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Flaco and birds of prey in NYC





I've always loved birds but will admit that it has definitely become more of an interest since turning 40 (see my post on that here). Today, I want to write specifically about birds of prey in living in New York City.


If you're like me, you might be surprised to learn that owls and hawks live in the city that never sleeps but, they do. I decided to include this blog in my Earth Week series as it is important that we understand the innerworkings of our ecosystem and that we aren't just killing one animal we view as a "pest," we're actually putting other animals at risk. Animals we describe as majestic, those we may even feel lucky to see while wandering the streets of NY. Keep reading to see what I mean.


The Instagram post below this paragraph is about a Eurasian eagle-owl named Flaco. Flaco died after a window collision, he was likely disoriented and suffering from effects from consuming prey who had eaten rodenticide.




This is Boho, she was a red-tailed hawk who also died because she ate prey who had consumed rodenticide.




Maybe in this moment you're feeling sad for Flaco and Boho but are concerned about the rat population in NYC or other large cities. Maybe, it seems like that's just the breaks, we can't have rats just overrunning the cities, right?!


Through the Wild Bird Funds' post about Boho, I found the organization RATS (Raptors are the Solution) whose focus is educating the masses about the dangers of rodenticides and the impact it has not just on birds of prey but our ecosystems as a whole. Poisons passing through the food chain cannot be a positive outcome for anyone.


There has to be a better way.







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8 Comments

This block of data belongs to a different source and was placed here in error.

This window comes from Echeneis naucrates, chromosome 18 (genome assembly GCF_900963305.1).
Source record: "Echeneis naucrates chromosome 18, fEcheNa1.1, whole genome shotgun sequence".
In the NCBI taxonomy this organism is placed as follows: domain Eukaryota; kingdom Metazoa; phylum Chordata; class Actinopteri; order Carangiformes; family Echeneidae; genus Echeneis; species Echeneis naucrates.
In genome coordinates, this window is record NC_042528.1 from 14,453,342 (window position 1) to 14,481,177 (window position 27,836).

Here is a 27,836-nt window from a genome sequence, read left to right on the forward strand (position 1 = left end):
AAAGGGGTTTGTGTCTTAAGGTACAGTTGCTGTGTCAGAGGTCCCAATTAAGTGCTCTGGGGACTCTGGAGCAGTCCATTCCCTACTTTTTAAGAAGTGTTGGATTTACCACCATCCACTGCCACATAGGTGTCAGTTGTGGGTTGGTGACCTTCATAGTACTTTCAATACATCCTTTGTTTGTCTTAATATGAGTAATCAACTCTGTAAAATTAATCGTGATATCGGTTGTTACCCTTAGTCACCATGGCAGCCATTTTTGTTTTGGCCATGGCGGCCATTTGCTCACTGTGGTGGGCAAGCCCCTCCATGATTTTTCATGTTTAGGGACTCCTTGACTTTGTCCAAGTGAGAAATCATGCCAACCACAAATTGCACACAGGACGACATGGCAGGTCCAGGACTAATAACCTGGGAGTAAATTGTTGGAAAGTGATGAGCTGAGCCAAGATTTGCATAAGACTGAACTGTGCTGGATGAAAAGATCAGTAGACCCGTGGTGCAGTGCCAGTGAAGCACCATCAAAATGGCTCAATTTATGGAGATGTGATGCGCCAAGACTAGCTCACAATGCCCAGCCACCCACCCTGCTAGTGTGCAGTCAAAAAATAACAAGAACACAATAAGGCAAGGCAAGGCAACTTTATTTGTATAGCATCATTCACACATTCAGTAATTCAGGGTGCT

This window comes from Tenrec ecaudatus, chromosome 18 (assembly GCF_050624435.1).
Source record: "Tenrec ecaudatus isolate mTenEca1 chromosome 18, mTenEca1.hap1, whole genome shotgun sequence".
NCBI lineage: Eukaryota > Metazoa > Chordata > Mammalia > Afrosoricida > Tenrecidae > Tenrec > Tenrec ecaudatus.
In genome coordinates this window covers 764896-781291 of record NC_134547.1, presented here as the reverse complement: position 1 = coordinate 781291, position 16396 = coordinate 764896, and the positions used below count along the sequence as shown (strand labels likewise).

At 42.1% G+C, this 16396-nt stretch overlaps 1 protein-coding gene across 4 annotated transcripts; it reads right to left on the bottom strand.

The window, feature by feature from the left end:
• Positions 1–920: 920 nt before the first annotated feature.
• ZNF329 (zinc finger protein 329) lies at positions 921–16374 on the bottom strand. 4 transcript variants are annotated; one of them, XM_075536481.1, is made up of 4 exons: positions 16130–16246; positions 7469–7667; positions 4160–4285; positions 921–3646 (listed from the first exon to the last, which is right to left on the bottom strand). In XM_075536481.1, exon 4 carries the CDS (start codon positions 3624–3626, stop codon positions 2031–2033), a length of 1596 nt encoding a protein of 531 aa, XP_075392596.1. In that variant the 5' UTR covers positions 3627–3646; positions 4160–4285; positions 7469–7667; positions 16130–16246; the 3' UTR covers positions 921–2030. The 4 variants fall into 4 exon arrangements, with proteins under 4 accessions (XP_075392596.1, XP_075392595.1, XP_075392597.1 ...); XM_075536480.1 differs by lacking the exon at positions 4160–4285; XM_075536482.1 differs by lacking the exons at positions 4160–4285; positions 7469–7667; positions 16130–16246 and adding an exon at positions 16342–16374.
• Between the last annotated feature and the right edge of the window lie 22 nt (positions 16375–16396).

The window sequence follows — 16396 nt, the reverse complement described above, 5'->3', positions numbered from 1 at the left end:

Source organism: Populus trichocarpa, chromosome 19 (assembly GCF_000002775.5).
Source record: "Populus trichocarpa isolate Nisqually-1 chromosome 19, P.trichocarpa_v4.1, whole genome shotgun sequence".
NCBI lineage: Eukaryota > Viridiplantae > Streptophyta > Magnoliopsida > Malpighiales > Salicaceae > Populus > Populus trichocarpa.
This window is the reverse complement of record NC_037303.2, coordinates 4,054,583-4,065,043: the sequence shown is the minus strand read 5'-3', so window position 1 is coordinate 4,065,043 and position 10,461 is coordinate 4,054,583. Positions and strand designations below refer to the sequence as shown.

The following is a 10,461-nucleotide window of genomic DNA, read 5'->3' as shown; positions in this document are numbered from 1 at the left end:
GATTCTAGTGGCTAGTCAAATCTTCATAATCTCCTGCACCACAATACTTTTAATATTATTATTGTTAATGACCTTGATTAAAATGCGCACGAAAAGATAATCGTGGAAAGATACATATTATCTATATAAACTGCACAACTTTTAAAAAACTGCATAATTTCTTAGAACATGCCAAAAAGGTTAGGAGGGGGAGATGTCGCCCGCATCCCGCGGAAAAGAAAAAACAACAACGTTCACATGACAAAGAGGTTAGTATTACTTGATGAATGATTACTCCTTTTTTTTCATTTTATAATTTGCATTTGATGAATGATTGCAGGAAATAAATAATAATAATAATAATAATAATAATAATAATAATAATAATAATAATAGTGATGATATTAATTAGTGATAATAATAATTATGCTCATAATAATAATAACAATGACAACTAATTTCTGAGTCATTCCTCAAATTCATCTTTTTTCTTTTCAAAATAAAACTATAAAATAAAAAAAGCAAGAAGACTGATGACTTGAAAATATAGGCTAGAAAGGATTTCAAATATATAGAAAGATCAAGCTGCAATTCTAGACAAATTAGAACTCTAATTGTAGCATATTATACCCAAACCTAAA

Guest
Apr 16

Thanks for sharing. I am sure we have similar situations here in Chicago.


--

Tim Brannan, The Other Side blog

https://theotherside.timsbrannan.com/

2024 A to Z of Dungeons & Dragons, Celebrating 50 Years of D&D

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I'm sure you're right. I'd love to know if there is a city somewhere figuring this out.

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Guest
Apr 16

Thank you for sharing this story with me. The impact of pesticides does effect us all. As noted by another guest in the comments, Monsanto is a company that was trying to help farmers keep crops from being eaten by pests. So they graphed roundup into the corn... while it did keep the pest away, we as the consumers were also eating the pesticide in our food and processed foods. The start of a chain reaction that we are still at the effect of today.

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I remember how horrified I was when I learned about Monsanto. How they have modified our food is disgusting, they also take farms (and livelihoods) when Monsanto seed happens to blow into neighboring farms,

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Guest
Apr 16

Thanks for sharing we all knew about Floco he got all the publicity but I had no idea of the others. Hopefully by you bringing this to a wider audience something will be done. Thanks again

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I hope so too, thanks for reading

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Guest
Apr 16

I feel the same way about human animals and Roundup's long-term, multi-generational impact. So I definitely see your point. Thanks for sharing those stories! - Jeanine

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I feel that way too about Roundup. Thanks for reading!

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